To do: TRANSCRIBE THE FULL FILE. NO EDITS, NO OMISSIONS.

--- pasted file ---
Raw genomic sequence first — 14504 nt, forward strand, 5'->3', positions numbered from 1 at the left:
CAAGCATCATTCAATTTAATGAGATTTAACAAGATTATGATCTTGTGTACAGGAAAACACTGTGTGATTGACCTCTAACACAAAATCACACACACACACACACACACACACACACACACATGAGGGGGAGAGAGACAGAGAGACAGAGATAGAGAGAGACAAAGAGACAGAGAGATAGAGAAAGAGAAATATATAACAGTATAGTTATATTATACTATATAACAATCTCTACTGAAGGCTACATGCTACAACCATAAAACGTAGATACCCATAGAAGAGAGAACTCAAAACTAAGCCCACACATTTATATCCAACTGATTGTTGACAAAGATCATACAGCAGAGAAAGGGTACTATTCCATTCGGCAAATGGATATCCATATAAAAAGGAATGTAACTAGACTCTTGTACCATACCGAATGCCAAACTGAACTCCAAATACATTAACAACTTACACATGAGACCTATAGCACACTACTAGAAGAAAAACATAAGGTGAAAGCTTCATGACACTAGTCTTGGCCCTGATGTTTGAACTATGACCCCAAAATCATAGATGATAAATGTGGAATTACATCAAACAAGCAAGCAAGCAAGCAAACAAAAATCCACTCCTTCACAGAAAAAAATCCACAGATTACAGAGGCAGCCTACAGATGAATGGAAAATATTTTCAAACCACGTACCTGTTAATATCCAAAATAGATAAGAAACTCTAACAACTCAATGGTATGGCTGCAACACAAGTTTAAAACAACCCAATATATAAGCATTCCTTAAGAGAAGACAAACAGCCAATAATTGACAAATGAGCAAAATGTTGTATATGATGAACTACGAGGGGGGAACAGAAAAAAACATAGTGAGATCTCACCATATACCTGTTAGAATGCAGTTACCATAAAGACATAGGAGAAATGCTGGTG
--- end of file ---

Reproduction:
Raw genomic sequence first — 14504 nt, forward strand, 5'->3', positions numbered from 1 at the left:
CAAGCATCATTCAATTTAATGAGATTTAACAAGATTATGATCTTGTGTACAGGAAAACACTGTGTGATTGACCTCTAACACAAAATCACACACACACACACACACACACACACACACACATGAGGGGGAGAGAGACAGAGAGACAGAGATAGAGAGAGACAAAGAGACAGAGAGATAGAGAAAGAGAAATATATAACAGTATAGTTATATTATACTATATAACAATCTCTACTGAAGGCTACATGCTACAACCATAAAACGTAGATACCCATAGAAGAGAGAACTCAAAACTAAGCCCACACATTTATATCCAACTGATTGTTGACAAAGATCATACAGCAGAGAAAGGGTACTATTCCATTCGGCAAATGGATATCCATATAAAAAGGAATGTAACTAGACTCTTGTACCATACCGAATGCCAAACTGAACTCCAAATACATTAACAACTTACACATGAGACCTATAGCACACTACTAGAAGAAAAACATAAGGTGAAAGCTTCATGACACTAGTCTTGGCCCTGATGTTTGAACTATGACCCCAAAATCATAGATGATAAATGTGGAATTACATCAAACAAGCAAGCAAGCAAGCAAACAAAAATCCACTCCTTCACAGAAAAAAATCCACAGATTACAGAGGCAGCCTACAGATGAATGGAAAATATTTTCAAACCACGTACCTGTTAATATCCAAAATAGATAAGAAACTCTAACAACTCAATGGTATGGCTGCAACACAAGTTTAAAACAACCCAATATATAAGCATTCCTTAAGAGAAGACAAACAGCCAATAATTGACAAATGAGCAAAATGTTGTATATGATGAACTACGAGGGGGGAACAGAAAAAAACATAGTGAGATCTCACCATATACCTGTTAGAATGCAGTTACCATAAAGACATAGGAGAAATGCTGGTG